Fewer Major CVD Events Expected As HTN Management Improves
(HealthDay News) — Annual surveys show progressive improvements in the management of blood pressure in the general population in England, which will correlate with reduction in major cardiovascular events, according to research published in a May 31 special themed issue of The Lancet. The issue precedes Hypertension 2014, the Joint Meeting of the European Society of Hypertension and International Society of Hypertension, to be held from June 13–16 in Athens.
Emanuela Falaschetti, of the Imperial College London, and colleagues conducted a serial cross-sectional study of five Health Survey for England surveys of adults aged ≥16 years to assess changes in blood pressure management between 1994–2011.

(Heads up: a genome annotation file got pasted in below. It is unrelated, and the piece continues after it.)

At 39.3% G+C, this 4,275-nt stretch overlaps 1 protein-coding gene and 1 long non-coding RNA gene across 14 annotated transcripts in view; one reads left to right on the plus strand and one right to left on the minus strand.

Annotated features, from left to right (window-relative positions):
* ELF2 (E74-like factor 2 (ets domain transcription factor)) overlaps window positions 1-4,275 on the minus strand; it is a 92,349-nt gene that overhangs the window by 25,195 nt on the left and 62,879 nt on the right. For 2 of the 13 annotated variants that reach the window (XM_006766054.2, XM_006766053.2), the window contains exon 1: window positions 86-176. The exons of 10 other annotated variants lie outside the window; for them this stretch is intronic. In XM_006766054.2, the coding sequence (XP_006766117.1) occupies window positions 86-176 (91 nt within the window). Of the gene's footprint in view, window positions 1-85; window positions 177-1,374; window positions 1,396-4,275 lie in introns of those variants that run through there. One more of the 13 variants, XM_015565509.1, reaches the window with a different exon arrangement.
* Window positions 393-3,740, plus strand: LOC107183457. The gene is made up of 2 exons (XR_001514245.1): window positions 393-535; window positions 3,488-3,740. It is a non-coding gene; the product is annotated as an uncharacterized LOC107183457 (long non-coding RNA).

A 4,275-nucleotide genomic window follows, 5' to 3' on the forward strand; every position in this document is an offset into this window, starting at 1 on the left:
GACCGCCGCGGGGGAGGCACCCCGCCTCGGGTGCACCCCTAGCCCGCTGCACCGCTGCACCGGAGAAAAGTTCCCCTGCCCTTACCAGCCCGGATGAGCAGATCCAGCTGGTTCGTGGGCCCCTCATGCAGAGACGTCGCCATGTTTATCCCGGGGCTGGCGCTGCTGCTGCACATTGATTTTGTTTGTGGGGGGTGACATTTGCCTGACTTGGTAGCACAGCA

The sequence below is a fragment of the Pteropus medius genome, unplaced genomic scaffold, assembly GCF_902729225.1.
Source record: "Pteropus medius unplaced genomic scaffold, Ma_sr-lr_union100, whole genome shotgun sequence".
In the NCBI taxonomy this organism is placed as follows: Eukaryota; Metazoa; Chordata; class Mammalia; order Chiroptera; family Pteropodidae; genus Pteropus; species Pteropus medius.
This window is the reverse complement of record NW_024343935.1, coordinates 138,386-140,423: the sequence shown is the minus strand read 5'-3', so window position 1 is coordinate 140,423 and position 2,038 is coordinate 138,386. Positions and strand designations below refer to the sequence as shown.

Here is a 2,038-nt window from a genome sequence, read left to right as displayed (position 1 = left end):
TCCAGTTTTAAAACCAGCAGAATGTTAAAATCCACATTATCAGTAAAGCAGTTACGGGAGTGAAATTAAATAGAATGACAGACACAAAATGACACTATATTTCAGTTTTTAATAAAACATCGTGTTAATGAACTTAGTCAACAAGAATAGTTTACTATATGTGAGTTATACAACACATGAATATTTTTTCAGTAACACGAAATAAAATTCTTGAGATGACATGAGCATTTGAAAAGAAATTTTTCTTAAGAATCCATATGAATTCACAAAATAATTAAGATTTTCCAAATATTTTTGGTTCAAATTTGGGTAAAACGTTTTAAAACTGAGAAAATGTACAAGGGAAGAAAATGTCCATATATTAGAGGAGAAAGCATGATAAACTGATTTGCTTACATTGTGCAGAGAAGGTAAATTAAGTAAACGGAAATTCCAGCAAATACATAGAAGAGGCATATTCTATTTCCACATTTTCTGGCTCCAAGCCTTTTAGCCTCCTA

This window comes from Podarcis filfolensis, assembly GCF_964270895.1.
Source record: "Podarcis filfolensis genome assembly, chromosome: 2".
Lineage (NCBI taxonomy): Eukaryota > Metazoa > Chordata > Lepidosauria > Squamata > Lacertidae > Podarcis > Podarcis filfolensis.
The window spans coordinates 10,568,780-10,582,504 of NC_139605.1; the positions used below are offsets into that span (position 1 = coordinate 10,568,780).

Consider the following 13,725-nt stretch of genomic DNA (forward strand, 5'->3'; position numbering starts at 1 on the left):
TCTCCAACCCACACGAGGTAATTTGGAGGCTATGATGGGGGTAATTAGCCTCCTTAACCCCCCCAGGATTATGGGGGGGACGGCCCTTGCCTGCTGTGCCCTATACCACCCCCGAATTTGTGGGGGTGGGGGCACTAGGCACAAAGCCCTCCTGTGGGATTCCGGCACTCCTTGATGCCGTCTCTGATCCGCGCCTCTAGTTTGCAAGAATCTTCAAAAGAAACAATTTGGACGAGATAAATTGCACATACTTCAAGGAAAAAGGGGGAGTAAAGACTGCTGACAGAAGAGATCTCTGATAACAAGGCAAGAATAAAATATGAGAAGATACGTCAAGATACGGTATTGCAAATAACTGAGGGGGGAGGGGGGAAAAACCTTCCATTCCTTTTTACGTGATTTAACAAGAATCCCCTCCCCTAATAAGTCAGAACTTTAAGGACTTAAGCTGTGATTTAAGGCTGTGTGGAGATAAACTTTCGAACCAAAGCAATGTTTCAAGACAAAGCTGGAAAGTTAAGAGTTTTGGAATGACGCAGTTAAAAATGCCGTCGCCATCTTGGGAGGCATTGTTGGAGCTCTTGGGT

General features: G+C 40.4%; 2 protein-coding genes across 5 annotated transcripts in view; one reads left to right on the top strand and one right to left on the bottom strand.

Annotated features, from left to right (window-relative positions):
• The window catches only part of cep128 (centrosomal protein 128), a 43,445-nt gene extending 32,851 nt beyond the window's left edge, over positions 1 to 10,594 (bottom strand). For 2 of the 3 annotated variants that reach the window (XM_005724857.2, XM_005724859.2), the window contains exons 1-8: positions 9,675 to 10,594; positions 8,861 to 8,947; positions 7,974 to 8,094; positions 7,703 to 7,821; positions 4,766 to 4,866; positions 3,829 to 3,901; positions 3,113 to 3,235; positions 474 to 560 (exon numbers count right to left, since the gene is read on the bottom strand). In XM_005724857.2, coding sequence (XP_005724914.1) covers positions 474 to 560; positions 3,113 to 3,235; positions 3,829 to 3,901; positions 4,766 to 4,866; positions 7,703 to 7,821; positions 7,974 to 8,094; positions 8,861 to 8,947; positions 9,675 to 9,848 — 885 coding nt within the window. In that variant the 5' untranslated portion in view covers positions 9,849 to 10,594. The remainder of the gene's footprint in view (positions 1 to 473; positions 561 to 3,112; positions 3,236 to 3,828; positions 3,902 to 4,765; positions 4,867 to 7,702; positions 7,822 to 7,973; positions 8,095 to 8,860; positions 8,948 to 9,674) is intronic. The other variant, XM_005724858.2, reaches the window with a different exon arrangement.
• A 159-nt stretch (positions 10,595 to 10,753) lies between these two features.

The researchers found progressive improvements in the mean blood pressures of men and women in the general population, as well as for patients with hypertension. Among patients with treated hypertension, mean blood pressure was reduced from 150.0 (standard error [SE], 0.59)/80.2 (SE, 0.27) mm Hg to 135.4 (SE, 0.58)/73.5 (SE, 0.41) mm Hg. During the study period, prevalence of control of blood pressure among treated patients increased from 33% (SE, 1.4%) in 1994 to 63% (SE, 1.7%) in 2011. However, in 2011, hypertension was controlled in only 37% of adults with survey-defined hypertension.
"If the same systematic improvement in all aspects of hypertension management continues until 2022, 80% of patients with treated hypertension will have controlled blood pressure levels with a potential annual saving of about 50,000 major cardiovascular events," the authors write.
One author disclosed financial ties to pharmaceutical companies.